Now that The Gambia is through to the group stages of the 2023 Africa Cup of Nations qualifiers following a gruesome preliminary round win over Chad, the Scorpions can now finally give themselves a bye into these nerve-wracking encounters in the subsequent competitions.
For a layman, it was almost unthinkable how the Scorpions, ranked sixth best in the recently held AFCON in Cameroon, is playing in these crazy preliminaries. Worse still is that by the end of February, when Fifa released its most recent world rankings, we were ranked 125 in the World and 33 in Africa, and there were 10 teams ranked below Tom Saintfiet’s charges which includes the likes of Togo, Angola, Comoros, Liberia, Ethiopia, amongst others, who were all given a bye into the group stages.
The explanation is simple, by the time the draw was held in late January in Cameroon, The Gambia was amongst the 12 lowest ranked sides in Africa and the rules governing the qualification were in place even before the last AFCON so it wasn’t targeted at us.
However, more positively, the implication of Tuesday’s progression to the group stages is that we will no longer play in the preliminary rounds unless our rankings fall into the lowest 12 again. And with a decent AFCON coupled with Tueday’s win, as well as the upward trajectory in national team’s performances in recent years, it’s highly unlikely that we can fall such low again.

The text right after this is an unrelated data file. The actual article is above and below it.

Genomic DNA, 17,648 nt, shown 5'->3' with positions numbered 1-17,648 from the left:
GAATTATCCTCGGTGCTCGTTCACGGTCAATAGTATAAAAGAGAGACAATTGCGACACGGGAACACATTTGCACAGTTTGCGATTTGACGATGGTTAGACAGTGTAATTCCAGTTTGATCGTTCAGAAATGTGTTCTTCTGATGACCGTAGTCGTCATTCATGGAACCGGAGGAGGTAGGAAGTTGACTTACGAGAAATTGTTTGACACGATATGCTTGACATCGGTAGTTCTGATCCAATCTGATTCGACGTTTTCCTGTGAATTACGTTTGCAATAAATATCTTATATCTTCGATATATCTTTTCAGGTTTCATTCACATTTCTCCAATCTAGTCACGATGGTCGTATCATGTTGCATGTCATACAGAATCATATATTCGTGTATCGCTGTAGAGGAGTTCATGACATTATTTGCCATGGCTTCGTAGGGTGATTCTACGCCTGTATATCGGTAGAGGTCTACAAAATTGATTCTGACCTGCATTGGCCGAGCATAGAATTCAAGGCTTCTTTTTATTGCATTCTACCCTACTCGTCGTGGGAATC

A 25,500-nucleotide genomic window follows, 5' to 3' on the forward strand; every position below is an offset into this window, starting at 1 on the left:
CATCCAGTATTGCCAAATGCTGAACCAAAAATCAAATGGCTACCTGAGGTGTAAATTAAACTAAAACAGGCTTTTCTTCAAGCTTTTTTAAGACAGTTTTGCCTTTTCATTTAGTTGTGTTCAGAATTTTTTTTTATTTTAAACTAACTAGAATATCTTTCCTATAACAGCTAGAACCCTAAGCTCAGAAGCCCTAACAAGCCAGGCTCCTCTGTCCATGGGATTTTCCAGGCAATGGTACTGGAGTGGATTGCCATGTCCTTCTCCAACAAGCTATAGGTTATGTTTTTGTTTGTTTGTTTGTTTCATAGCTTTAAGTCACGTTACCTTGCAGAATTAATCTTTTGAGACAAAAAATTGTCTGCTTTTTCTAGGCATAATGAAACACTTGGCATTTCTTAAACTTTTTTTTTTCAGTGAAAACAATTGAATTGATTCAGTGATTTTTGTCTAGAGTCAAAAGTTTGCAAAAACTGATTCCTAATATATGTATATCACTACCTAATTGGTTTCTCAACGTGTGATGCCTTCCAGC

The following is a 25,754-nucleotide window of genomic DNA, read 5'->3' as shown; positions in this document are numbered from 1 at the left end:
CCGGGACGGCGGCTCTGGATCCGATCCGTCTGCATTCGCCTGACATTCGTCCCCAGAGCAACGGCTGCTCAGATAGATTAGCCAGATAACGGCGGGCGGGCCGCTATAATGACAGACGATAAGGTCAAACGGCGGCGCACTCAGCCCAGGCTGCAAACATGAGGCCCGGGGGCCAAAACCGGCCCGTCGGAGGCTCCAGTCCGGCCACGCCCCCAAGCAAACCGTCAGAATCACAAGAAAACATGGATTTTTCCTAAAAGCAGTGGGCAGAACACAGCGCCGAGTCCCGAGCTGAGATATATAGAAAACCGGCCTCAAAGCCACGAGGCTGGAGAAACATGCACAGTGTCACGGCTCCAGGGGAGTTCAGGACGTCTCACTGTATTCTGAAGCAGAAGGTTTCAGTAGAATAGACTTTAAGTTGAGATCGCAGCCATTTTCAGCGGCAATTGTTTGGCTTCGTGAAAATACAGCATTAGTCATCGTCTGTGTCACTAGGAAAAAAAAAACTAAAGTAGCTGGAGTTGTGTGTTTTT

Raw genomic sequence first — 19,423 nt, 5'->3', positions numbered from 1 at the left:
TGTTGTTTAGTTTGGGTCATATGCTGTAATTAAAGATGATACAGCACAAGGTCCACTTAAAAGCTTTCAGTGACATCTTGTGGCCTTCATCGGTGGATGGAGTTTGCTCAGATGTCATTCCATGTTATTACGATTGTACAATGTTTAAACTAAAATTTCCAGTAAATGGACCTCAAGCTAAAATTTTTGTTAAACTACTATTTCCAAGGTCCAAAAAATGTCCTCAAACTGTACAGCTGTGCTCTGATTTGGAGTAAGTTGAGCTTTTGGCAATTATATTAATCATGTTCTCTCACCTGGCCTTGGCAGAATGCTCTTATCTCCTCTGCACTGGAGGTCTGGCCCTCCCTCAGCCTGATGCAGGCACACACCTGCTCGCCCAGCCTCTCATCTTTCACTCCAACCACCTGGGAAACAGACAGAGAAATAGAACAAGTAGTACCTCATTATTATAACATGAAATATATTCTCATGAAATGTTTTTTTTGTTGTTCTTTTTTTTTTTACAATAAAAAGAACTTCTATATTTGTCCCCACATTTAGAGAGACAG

Another positive implication is that, even though CAF hasn’t decided the draw format for the qualifiers yet, the most recent rankings before any draw is always one of the factors taken into consideration. Thus, the least we may likely find ourselves in is in Pot 3 instead of Pot 4 for the lowest ranked sides despite having to negotiate our way through the preliminaries.
This will ensure that we’re not likely to find ourselves in any so-called group of death and that offers the opportunity for a more favourable draw. With the top two in each qualifying group assured of a place in Cote D’Ivoire 2023, we can fancy our chances of a second successive appearance at Africa’s continental showpiece event.
However, in order to achieve this, we should all put our hands-on deck and offer the national team the maximum support that it requires in terms of the logistical, technical and financial preparations. Preparatory matches are sacrosanct and must be taken with outmost importance because these are matches that offers the coach the opportunity for trial and error since there’s no margin for error when competitions begin.
After all, we show the impact of the last AFCON qualification. Bring on June already when the qualifiers begin and four matches are set to be played.